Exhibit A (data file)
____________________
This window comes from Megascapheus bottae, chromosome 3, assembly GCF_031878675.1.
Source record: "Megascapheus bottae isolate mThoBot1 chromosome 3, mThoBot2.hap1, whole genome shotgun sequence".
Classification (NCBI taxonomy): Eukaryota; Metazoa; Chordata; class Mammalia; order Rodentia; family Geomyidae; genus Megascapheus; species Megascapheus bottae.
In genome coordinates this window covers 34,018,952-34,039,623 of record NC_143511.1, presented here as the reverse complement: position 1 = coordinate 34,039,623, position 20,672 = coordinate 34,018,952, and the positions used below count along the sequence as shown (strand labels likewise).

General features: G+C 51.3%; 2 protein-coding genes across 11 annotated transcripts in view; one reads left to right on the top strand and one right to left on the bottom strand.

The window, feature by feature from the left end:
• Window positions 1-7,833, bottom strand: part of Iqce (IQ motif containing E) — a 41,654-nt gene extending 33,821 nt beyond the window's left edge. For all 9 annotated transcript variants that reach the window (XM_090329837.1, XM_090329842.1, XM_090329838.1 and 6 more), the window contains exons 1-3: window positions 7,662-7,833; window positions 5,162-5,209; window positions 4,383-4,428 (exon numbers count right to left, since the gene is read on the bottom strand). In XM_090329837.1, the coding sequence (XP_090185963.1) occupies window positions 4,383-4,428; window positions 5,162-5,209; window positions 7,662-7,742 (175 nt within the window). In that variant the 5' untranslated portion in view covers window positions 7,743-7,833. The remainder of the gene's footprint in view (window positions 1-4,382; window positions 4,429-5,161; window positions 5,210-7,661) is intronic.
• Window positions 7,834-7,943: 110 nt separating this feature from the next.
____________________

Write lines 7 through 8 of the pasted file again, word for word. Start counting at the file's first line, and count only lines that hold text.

• Window positions 1-7,833, bottom strand: part of Iqce (IQ motif containing E) — a 41,654-nt gene extending 33,821 nt beyond the window's left edge. For all 9 annotated transcript variants that reach the window (XM_090329837.1, XM_090329842.1, XM_090329838.1 and 6 more), the window contains exons 1-3: window positions 7,662-7,833; window positions 5,162-5,209; window positions 4,383-4,428 (exon numbers count right to left, since the gene is read on the bottom strand). In XM_090329837.1, the coding sequence (XP_090185963.1) occupies window positions 4,383-4,428; window positions 5,162-5,209; window positions 7,662-7,742 (175 nt within the window). In that variant the 5' untranslated portion in view covers window positions 7,743-7,833. The remainder of the gene's footprint in view (window positions 1-4,382; window positions 4,429-5,161; window positions 5,210-7,661) is intronic.
• Window positions 7,834-7,943: 110 nt separating this feature from the next.